Our product development world is filled with canvases. I mean, if you haven’t developed a canvas for your framework or idea are you even really a consultant? I kid! I kid! (only a little). Jokes aside, there is value in canvases. They are single-page facilitation tools that enable teams to have the right conversation about an initiative they are about to undertake. Perhaps the most popular canvas, and the one that started the canvas craze in the first place, is Strategyzer’s Business Model Canvas.
The Business Model Canvas
Created by Alex Osterwalder and the team at Strategyzer and immortalized in the best selling book, Business Model Generation, the BMC has helped countless organizations take an entrepreneurial, assumptions-based look at their business ideas and initiatives before investing heavily. If a product or service creates value in a market, the business model determines who captures it and how it’s captured. The BMC visualizes that and helps reduce the risk of implementing the wrong business model for your product. In fact, a business model can determine the difference between a successful product and a failed one.
The Lean UX Canvas
With the success of the Lean UX framework and an increased consistency in the way we were implementing and teaching it, we created the Lean UX Canvas a few years ago. Like the BMC, we designed it as a facilitation tool for teams working to ensure a customer-centered and agile perspective to product and feature design and development. Here’s a short video on how to use the Lean UX Canvas.
Can the Business Model Canvas and Lean UX Canvas be used together?
In short, yes. The BMC was always designed to test the viability of a business idea while the Lean UX Canvas was designed to test the viability of a product, service or feature to help deliver business value. The work you do in the BMC creates context and foundation for the discussions you’ll have working through the Lean UX Canvas. It should be done first and have enough of the assumptions in it validated before proceeding to a product or feature level discussion using the Lean UX Canvas.
Here’s a box-by-box breakdown of how to use the two as complementary tools in your business and product development process.
Value Proposition → Problem Statement
At the center of the BMC is the value proposition of your service. What customer needs are we meeting? What gap are we filling in the market? Often this is articulated as a high-level statement, for example, “Make it dead-simple to apply for a mortgage.” In the Lean UX Canvas Box 1 we ask you to write a business problem statement. Once you have a value proposition, you can refine it into a more specific issue you’d like to solve in Box 1 and position it at a level your team can influence.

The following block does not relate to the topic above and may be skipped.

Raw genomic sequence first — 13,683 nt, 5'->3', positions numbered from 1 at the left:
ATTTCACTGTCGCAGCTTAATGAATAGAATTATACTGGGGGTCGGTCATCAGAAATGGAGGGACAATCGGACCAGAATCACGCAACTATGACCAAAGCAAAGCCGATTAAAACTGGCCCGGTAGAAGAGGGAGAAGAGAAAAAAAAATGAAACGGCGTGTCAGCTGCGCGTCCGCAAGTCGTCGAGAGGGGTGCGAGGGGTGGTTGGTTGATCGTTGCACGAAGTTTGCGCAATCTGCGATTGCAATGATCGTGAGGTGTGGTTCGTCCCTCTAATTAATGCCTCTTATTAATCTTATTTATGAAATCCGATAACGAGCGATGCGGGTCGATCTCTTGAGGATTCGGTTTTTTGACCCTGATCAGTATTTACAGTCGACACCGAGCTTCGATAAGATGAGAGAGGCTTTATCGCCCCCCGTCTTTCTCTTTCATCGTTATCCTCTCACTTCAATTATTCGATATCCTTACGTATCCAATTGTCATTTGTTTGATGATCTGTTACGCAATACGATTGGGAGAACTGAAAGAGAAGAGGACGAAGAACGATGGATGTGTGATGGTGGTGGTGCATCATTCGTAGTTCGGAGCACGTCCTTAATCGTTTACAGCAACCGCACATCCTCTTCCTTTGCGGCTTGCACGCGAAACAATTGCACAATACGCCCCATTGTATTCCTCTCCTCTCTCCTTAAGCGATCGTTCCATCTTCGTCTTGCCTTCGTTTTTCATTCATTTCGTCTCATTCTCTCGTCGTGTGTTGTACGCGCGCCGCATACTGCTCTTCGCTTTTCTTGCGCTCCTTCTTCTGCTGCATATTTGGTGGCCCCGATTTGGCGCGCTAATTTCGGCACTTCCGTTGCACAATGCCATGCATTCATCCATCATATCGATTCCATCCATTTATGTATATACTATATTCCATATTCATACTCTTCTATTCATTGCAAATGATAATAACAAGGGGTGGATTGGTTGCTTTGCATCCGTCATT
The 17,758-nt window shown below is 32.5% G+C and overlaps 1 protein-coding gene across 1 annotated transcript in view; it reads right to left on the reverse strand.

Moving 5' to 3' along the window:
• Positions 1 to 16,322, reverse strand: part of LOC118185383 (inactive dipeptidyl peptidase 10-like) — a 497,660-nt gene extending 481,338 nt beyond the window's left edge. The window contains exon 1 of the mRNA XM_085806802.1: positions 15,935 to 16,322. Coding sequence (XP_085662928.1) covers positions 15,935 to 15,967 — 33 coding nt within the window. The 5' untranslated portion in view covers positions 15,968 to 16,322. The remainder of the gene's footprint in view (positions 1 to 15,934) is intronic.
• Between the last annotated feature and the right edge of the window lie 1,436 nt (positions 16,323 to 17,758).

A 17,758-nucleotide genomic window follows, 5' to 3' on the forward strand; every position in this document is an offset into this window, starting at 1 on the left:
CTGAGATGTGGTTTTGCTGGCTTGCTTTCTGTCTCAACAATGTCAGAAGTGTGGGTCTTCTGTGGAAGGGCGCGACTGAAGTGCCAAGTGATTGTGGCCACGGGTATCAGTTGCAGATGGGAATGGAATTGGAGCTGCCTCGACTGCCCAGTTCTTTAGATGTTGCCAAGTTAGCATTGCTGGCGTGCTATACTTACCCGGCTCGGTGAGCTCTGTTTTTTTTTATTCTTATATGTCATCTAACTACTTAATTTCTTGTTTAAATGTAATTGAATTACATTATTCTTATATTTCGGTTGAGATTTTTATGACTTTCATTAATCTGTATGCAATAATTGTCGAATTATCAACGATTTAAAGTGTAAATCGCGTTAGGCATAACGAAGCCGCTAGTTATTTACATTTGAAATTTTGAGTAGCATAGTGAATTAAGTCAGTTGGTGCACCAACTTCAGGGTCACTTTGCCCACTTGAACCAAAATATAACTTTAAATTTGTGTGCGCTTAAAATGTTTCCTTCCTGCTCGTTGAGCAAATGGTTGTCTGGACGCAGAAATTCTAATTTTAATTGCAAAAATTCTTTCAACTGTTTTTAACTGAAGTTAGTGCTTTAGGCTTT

Customer segments → Proto-personas
The BMC asks you to list the various customer segments you will serve. Once you’ve created a list of potential target audiences you prioritize it into the ones you believe you should attract first. Box 3 in the Lean UX Canvas challenges you to create a proto-persona for that slice of your target audience. Here you can refine your team’s thinking about the qualities and merits of this persona and decide if, indeed, they should be the first folks you seek to influence.
Channels / Customer Relationships → Solutions
The Channels and Customer Relationships boxes in the BMC ask for ways you will reach and service your audience. While there isn’t a direct correlation between these boxes and the Lean UX Canvas, some of these ideas will likely end up in Box 5, Solutions. For example, you might decide that you’ll distribute and provide customer service for your product using a mobile app. When you get to Box 5 in the Lean UX Canvas you’ll want to ensure that mobile features are reflected there. You’ll also want to add the benefits of these channels and relationships in Box 4, User Outcomes and Benefits, in the Lean UX Canvas.